Banning the burqa and niqab: Islamists pressure human rights organizations

As we know, France has banned the niqab (the face covering that reveals only the eyes) and also the burqa (“the sack”), if it also covers the face. Before we watch the video below, let’s review the meaning of these Muslim garments, which are often confused with each other.


One thing that sticks with me about this dress is an experience I had (and have recounted before) when I visited the Middle East Technical University in Ankara, Turkey.  There, as in all public universities in Turkey, the shayla, or headscarf, was banned, a more severe restriction than in France. I met with several groups of students, and many of the women were Muslim. When I asked them how they felt about the ban, they were uniformly in favor of it. When I asked why, their answers were also the same: if the shayla were approved headwear, and they didn’t wear one, other Muslim women who did would shame them for “not being good Muslims.” In other words, although wearing one would be technically optional, in reality it would be mandatory, as social pressure would lead to its universal adoption.

This is the point that Gita Sahgal and Maryam Namazie make below when they argue for banning of these garments (they are, after all, not really the entirety of a woman’s outfit but outerwear, beneath which Muslim women can have don kinds of Western fashion). Sahgal and Namazie claim that if optional, social pressure from both men and women, as well as from clerics, would take the concept of “optional dress” off the table.  This is the subject of one of Namazie and colleagues’ “Bread and Roses” broadcasts below, which is well worth watching. The link was sent by reader Hardy, who added this comment:

I recently watched an interesting discussion of the hijab hosted by Maryam Namazie, which gave probably the best justification for the burka ban in France I’ve yet seen. At around 8 mins [JAC: actually 7:55] there is an especially interesting interview with Gita Sahgal, who used to be the head of the Gender Unit at Amnesty International, before being fired by that organisation for criticising its relationship with Islamists such as Moazzam Begg. She explains how Amnesty and numerous other human rights groups have effectively been captured by Islamism, to the extent that they simply refuse to investigate human rights abuses that might upset their new Islamist friends. In particular, this means that the victims of forced veiling can expect no support from Western human rights organisations. Given that nobody is policing forced veiling, and the rape culture that travels in its slipstream, Gita argues that banning the veil is completely justified.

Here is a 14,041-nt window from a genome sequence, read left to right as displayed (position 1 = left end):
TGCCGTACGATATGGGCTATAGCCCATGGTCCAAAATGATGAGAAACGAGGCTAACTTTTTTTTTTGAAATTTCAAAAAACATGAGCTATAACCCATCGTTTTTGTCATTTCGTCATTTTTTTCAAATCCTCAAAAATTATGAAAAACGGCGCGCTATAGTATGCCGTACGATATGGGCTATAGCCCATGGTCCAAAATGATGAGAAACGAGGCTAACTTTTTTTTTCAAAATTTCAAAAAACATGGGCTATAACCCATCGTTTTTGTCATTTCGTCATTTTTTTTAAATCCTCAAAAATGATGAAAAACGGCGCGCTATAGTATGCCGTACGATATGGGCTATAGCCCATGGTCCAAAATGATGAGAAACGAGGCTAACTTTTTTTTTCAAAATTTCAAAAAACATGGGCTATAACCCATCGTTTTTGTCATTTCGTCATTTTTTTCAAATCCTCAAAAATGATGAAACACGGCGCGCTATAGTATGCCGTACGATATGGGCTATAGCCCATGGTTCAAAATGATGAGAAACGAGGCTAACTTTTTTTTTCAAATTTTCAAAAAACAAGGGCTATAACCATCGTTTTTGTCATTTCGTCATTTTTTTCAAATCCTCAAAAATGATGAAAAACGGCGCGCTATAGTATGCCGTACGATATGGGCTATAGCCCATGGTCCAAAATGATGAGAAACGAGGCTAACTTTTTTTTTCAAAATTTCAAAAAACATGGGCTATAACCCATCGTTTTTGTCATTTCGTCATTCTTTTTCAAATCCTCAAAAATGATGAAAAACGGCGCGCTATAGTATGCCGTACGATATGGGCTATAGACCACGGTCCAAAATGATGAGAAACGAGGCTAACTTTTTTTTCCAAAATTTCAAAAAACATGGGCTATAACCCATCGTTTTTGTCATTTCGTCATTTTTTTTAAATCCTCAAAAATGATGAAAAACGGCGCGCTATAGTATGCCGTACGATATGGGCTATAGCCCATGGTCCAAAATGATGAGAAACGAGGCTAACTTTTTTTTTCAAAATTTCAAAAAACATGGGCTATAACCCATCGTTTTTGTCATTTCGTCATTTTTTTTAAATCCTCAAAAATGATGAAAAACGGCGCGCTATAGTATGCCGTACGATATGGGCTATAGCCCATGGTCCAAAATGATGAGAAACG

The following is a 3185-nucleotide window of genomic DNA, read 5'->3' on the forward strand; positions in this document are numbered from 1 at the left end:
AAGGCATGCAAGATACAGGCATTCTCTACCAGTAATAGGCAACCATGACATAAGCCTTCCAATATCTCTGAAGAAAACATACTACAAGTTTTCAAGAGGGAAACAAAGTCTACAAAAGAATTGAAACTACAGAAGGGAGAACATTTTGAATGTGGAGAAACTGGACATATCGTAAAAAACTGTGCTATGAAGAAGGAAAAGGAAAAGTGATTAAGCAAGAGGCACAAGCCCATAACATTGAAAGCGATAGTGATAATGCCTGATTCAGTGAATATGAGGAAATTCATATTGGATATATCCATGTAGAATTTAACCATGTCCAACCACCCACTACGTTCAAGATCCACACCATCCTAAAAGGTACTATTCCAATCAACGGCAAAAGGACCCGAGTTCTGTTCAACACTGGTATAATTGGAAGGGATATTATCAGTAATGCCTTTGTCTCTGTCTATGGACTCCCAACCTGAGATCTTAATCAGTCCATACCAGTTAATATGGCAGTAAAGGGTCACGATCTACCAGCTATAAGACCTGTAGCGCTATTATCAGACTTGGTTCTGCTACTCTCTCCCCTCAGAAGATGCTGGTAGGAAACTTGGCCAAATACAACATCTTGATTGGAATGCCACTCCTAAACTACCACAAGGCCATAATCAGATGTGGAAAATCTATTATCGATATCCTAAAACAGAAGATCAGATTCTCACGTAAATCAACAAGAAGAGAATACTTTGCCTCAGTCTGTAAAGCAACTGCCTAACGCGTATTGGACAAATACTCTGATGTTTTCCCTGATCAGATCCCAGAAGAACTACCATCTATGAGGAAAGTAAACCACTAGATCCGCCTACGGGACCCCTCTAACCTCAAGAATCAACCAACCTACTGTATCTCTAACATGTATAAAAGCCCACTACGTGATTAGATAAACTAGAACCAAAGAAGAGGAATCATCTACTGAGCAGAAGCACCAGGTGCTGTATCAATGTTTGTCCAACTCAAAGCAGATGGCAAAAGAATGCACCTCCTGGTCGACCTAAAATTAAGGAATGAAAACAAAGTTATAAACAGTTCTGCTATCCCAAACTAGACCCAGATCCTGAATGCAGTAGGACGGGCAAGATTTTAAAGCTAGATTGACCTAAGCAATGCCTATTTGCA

Here’s the video. If you’re pressed for time, listen to the 20 minutes beginning at 7:55:

I was surprised to learn that Western human-rights groups have been cowed by some Muslims, some of whose representatives are also trying to get the UN to adopt a ban on criticizing religion (“blasphemy”) as part of the UN’s human-rights agenda.

When you say that this dress is a personal choice, and therefore shouldn’t be banned, ask yourself, “If it truly weren’t required, and there was no opprobrium attached to dressing however one wanted, including wearing skirts that show the legs or blouses that show the arms, would all women in countries like Saudi Arabia really continue to dress this way?”  I would argue “no,” because the uniformity of dress reflects not a universality of individual choice, but coercion by coreligionists. The minute those women get by themselves in a private home, they take off the burqas and show off their fancy clothing, which supposedly would drive Muslim men to distraction and rape if they ever saw it.


  1. Posted November 2, 2014 at 7:45 am | Permalink


    • rickflick
      Posted November 2, 2014 at 6:00 pm | Permalink


  2. Mike Barnes
    Posted November 2, 2014 at 7:49 am | Permalink

    Very well said. Autobiographies like The Imam’s Daughter by Hannah Shah also describe from the inside the ‘choice’ in matters of dress or makeup available to girls or young women in fundamentalist families: i.e. none.

  3. James C. Trager
    Posted November 2, 2014 at 8:35 am | Permalink

    What surprises me is that Muslim men do not sufficiently resent and speak out against being characterized as sex-crazed, weak-willed, and so lacking in self-control (and in their faith!) that they are helpless to avoid sinning upon seeing the arms, face, arms or feet of a woman.

    • rickflick
      Posted November 2, 2014 at 6:03 pm | Permalink

      Perhaps in a culture which has evolved toward serious misogyny, the men begin to enjoy the privilege of being in control. They perhaps begin to enjoy the swagger. Weak-willed is another way of saying ultra-masculine.

  4. Steven Obrebski
    Posted November 2, 2014 at 8:40 am | Permalink

    Readers who know French should check out the
    following collection of burqua joke cartoons sup-plide by the magazine Charlie Hebdo.
    Burqalembours | Charlie Hebdo
    Translate this page Charlie Hebdo
    C’est la philosophie Luz dans le grand débat national sur la burqa. Les burqalembours sont réunis dans un petit recueil en forme de burqa dispo en librarie, …
    Anyone who pursues cartoons in Charlie Hebdo should know that it is well known for its bad taste but accepted, nevertheless, by many.I am not sure it would be legal to post some of the cartoons in WEIT. Perhaps Prof. Jerry can decide?